"Josie, honey, it's freezin' out here. Let's go inside." He could not see her very well, but he could tell she was wearing a heavy coat. He put his arm around her to guide her inside. She wouldn't move, and he took a closer look. "Come on." He glanced around quickly, then pressed his mouth to hers. She felt almost as cold as he did, Willie noticed.
Josie turned her head away from him. "Willie, I-I have to talk to you."
He tensed with a feeling of apprehension. "Okay, but let's go in the house." Grabbing the door handle, he tried to urge her through.
She twisted away from him. "No. Out here. I don't want Mama to hear."
Willie didn't want to hear it either. "Listen, Josie, can't it wait till tomorrow? I just walked all the way from the train station--I'm frozen."
"I-I'm pregnant, Willie."
"What?!" He stepped a little away. He found he was not surprised, just alarmed. "Are you sure?"
"Yes, I'm sure!" she almost shouted.
"Well, uh, what--why'd you tell me?"
She just looked at him, and he refused to see the hurt in her face.
"I mean, I-I. . . Well, what--" He stared at her.
"Willie, you're the father."
"I-I don't know that."
"Well, I know it!"
The note of hysteria in her voice scared him. "How-how can I believe that?" he said thoughtlessly. "I mean, you did it with me, how do I know you ain't done it with other guys?"
"Willie! You were my first!" she said, starting to cry. "You know that!"
Trembling, he said, "I-I don't either. Besides, y-you can take care of it. No one'll ever know."
"You know, just-just go to the doctor--"
"No! NO! I won't-- I can't!"
"Shhhh." He took her by the shoulders. "Shhh, you don't want your mother to hear."
"Oh, Willie." She sobbed brokenly, falling into his arms.
He did not want that. "It'll be okay," he said cautiously. "You just gotta do what I tell ya."
She looked at him. "I love you, Willie, I. . . I don't mind having your baby, but. . .but. . .it's a sin if. . ."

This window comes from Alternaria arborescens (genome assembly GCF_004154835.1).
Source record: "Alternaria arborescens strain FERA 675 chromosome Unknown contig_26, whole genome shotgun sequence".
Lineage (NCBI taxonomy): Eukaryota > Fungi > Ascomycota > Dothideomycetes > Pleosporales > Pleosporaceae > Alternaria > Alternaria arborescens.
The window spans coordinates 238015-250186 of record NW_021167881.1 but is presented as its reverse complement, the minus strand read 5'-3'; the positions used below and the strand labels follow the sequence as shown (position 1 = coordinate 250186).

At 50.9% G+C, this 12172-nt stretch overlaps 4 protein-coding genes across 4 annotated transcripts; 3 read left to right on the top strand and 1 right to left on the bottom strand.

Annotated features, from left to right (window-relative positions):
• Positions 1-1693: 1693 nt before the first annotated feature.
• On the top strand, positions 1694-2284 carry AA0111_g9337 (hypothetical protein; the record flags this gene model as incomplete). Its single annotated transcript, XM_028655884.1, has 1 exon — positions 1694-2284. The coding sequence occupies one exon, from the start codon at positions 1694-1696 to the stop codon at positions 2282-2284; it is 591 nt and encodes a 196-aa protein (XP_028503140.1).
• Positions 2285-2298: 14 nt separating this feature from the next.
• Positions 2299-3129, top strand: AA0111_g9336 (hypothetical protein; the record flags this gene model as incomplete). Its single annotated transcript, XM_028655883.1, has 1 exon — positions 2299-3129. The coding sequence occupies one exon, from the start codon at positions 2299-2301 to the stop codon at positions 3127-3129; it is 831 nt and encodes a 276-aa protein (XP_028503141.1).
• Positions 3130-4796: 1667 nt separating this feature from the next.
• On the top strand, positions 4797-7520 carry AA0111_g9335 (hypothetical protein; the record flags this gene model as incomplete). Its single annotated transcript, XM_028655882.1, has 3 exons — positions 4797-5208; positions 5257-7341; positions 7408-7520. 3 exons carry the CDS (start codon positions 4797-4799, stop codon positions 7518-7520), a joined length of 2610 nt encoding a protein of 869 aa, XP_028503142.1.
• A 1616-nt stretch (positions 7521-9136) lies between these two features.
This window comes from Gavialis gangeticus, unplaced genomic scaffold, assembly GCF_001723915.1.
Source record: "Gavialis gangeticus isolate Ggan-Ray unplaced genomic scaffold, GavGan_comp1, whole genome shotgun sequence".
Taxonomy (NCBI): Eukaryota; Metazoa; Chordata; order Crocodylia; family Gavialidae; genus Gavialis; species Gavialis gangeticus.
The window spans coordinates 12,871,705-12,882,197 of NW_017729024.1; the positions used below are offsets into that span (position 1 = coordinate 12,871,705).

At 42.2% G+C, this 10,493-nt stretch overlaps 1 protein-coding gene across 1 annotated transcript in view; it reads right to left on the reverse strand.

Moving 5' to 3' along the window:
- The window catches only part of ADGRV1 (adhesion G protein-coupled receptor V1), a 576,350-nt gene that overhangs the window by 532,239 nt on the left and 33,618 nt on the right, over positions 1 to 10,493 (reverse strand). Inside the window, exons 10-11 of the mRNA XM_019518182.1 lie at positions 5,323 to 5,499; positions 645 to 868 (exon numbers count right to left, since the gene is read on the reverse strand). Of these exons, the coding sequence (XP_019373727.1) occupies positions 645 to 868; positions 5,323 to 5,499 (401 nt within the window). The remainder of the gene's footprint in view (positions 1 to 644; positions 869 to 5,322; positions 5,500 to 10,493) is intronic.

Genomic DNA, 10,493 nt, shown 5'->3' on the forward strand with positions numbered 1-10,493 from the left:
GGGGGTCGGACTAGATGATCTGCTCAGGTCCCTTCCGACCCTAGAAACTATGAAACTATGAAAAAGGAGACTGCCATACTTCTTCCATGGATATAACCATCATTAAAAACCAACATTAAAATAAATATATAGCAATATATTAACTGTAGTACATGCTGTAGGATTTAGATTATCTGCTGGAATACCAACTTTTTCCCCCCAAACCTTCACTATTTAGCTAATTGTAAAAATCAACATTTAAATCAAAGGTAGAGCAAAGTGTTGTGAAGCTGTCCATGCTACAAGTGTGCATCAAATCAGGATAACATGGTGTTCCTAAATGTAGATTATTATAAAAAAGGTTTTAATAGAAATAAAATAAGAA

He waited for her to finish, feeling all icy and cold inside. He hated what was happening.
". . .if we're not married," she finished softly.
"I ain't marryin' you," he said bluntly.
"No." He pushed her away from him. "Look, Josie, take my advice, get rid of it, 'cause I ain't gettin' married."
"God, I hate you!" she shouted at him.
"Well, you shouldn'ta gotten pregnant," he said with frustration. He watched her run down the stairs into the yard. She quickly disappeared around the side of the house.
He bit his lip and almost went after her. But time was going by too fast, he had to get Jason and leave, now, before Mrs. Camp found out.
Within the intensive care unit of Ridgley Municipal Hospital, Dr's. Garrison and Livingston watched as a nurse took life readings of the patient who was now lying on his stomach. "His pulse is up, and so is his heart rate."
"Good," Garrison said, and bent to look more closely at Loomis' face. The eyes were moving restlessly beneath the lids. "I think he's dreaming."
"Really?" Livingston came up to look. "He must be recovering." Routinely, he checked the binding around Willie's chest and rearranged his broken upper right arm so the splinting would not cut off his circulation.
"I don't know. His vital signs are still low. If he wakes anytime soon, I'd be very surprised."
"He'll be lucky if he doesn't. At least his lungs are clearing."
But he looked so pale, Garrison thought. He could easily die still.
Willie hoped Jason was in their room as he climbed quietly up the stairs, cringing every time a wooden step squeaked. He opened the door to their room and went in.
"Jason?" Jason McGuire lay sleeping in one of the two single beds in their small room. He stirred and sat up as Willie tugged at his arm, calling him urgently in a low voice. "Jason, wake up. We gotta get outta here."
"Willie, what're you talking about?" He grabbed Willie's wrist to make him stop pulling him.
"We gotta get out, Jason. Now." Willie turned on the night table lamp and pulled his suitcase down from the top of the closet.
"Willie, what do you think you're doing?" Jason got out of bed and forced the younger man to stop and turn to face him. Jason was taller than Willie, his face had a cruel look to it with a long nose and frowning brow, and he spoke with a light Irish accent.
Willie looked up at him, panting. He hardly noticed the pleasant warmth inside the house. "We gotta get outta here, Jason. Mrs. Camp is gonna find out, and I don't know what she'll do."
"Find out what?" He held Willie's arm firmly so he couldn't go back to packing.
"Th-that Josie's gonna have a baby!"
"What?" He stared hard at the other man.
"Yeah, she's pregnant, Jason."